The RSS Professional Affairs Committee (PAC) has carried out a revision of the Society's Code of Conduct, after recently taking the view that a review was overdue. This review included consideration of the codes of other statistical professional bodies and of the codes of more than twenty professional associations that are Licensed Bodies of the Science Council.
John Pullinger, President of the RSS, has written the following to RSS fellows regarding the review:
"The Royal Statistical Society chose the wheatsheaf as its symbol to show that our role is to gather the harvest of data and package it in a way that can be used productively to feed better decisions. Now our logo is rather less lyrical in form but the meaning is still clear – data, evidence, decisions. Our purpose is all about adding value to data to make a positive impact. This role puts us at the heart of decision-making in all walks of life and requires us to set and display high standards in our work.
As professional statisticians we are guided by a Code of Conduct. This is mandatory for all CStats and GradStats and recommended to all other fellows of the Society.
It requires us to act in the public interest. This means operating without fear or favour. We cannot be required to produce results that go further than the data supports either through bias or imprecision. That characteristic is what makes us valuable to employers – if it has been produced by a professional statistician it can be trusted. It is also our protection against those who would seek to get us to produce answers to their liking unsupported by the numbers.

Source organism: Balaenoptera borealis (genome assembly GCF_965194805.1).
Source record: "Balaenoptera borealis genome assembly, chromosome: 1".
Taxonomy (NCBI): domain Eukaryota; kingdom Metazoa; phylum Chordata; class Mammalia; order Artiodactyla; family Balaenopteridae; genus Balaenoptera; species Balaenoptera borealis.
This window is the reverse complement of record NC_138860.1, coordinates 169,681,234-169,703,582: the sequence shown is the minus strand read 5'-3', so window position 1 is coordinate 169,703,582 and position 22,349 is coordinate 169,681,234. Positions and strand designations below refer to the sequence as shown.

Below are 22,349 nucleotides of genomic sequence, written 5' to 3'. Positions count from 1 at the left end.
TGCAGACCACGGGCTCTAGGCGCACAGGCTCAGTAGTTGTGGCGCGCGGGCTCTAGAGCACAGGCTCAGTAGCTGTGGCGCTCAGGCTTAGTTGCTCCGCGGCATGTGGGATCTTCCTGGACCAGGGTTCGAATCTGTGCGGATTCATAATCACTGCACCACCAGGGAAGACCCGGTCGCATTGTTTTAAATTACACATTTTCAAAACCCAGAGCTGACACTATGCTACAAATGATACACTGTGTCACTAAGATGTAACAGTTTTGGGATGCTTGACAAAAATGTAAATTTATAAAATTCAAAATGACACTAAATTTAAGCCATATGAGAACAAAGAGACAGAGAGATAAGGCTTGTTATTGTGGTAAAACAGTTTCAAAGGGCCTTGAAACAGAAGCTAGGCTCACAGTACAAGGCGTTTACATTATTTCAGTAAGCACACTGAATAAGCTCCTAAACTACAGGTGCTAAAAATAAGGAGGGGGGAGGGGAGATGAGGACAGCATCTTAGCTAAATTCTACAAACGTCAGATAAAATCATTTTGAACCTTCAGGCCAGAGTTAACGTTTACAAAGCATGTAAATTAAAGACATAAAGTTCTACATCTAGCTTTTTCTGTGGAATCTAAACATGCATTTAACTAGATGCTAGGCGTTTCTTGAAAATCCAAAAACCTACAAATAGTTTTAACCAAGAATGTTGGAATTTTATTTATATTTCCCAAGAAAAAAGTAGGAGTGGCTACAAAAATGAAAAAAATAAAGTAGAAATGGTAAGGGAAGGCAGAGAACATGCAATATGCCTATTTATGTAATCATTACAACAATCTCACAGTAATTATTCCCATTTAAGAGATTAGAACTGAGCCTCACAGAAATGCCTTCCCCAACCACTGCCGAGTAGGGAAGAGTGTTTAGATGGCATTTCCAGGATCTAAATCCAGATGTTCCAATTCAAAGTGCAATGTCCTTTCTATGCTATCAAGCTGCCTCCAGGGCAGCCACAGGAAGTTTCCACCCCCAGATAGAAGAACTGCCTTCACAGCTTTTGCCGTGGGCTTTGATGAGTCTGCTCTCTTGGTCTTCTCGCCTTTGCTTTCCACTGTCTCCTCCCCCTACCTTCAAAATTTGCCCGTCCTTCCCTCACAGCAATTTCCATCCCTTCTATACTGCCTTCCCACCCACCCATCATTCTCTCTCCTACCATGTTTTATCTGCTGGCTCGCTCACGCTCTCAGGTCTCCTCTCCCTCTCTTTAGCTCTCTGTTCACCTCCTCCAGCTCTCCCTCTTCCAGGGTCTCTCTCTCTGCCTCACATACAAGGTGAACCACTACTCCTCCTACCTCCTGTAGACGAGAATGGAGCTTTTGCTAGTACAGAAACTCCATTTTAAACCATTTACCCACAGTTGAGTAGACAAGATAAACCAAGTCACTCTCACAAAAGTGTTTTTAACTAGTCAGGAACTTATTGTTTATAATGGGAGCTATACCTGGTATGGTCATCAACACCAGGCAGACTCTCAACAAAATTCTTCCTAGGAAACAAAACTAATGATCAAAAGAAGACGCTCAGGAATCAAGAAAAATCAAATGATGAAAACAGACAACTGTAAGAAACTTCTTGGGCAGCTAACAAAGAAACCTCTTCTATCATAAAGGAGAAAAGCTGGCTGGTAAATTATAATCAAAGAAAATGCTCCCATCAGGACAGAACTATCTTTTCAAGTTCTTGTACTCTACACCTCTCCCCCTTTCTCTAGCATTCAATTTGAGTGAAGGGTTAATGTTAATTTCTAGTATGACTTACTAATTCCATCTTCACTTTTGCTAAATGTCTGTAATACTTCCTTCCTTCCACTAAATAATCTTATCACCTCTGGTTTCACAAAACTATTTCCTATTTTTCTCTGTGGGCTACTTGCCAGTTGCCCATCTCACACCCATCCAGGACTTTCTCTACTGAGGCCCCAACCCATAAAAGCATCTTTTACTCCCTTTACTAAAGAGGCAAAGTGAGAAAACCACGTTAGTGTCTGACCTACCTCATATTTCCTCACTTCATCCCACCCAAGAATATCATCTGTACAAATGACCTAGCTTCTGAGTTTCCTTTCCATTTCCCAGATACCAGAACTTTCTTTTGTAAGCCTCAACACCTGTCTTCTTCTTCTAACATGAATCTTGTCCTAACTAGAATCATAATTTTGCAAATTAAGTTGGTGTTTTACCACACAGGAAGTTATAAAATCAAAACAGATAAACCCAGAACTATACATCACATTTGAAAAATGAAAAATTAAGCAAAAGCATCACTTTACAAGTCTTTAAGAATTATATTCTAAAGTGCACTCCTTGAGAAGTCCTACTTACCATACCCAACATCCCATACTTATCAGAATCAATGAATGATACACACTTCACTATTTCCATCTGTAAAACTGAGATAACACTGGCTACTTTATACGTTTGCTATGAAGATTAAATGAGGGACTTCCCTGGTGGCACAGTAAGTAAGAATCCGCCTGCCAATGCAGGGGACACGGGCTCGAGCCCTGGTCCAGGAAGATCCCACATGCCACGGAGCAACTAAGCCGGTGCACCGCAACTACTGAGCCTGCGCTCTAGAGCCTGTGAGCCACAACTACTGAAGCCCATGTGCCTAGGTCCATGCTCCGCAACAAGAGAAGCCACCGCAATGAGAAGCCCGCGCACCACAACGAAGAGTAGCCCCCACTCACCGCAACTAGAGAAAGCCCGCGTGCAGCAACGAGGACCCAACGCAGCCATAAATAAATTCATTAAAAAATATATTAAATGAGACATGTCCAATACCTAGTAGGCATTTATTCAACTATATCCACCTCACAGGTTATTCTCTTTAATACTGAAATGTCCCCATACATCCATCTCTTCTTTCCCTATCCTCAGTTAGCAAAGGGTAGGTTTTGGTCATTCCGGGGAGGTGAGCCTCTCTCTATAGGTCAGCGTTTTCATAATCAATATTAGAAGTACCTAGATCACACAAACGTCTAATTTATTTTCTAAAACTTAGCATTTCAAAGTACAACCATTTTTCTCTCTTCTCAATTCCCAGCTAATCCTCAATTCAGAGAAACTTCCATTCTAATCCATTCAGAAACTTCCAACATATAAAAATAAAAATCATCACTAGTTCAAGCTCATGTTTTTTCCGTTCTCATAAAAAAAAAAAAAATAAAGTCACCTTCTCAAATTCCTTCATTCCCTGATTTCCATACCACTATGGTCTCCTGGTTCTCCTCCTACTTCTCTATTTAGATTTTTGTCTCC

The Code requires us to act in the interests of our employers. This is about being useful. We are paid to do a job. To add value to the organisation paying the cheques. In the modern data economy the value that the professional statistician can offer is immense and it is our duty to find that value. We must get under the skin of the places in which we work to see how what we have to offer can make a difference.
The Code requires us to support the profession. As part of a community, we are strengthened by our support for each other. We can draw on both the intellectual strength of colleagues who have an expertise complementary to our own and the emotional strength of our peers who face the same challenges in living up to a challenging vocation.
The Code also requires us to be competent. We must invest in our skills. We must also know our limits and not go beyond what we know.
Our Professional Affairs Committee, led by Steve Pyke and Trevor Lewis has been reviewing the Code of Conduct to ensure it provides the best possible guide for the current time. Much of it is timeless but its value lies in how we use it in our professional lives today. After a period of consultation, the new Code was issued on 1 June."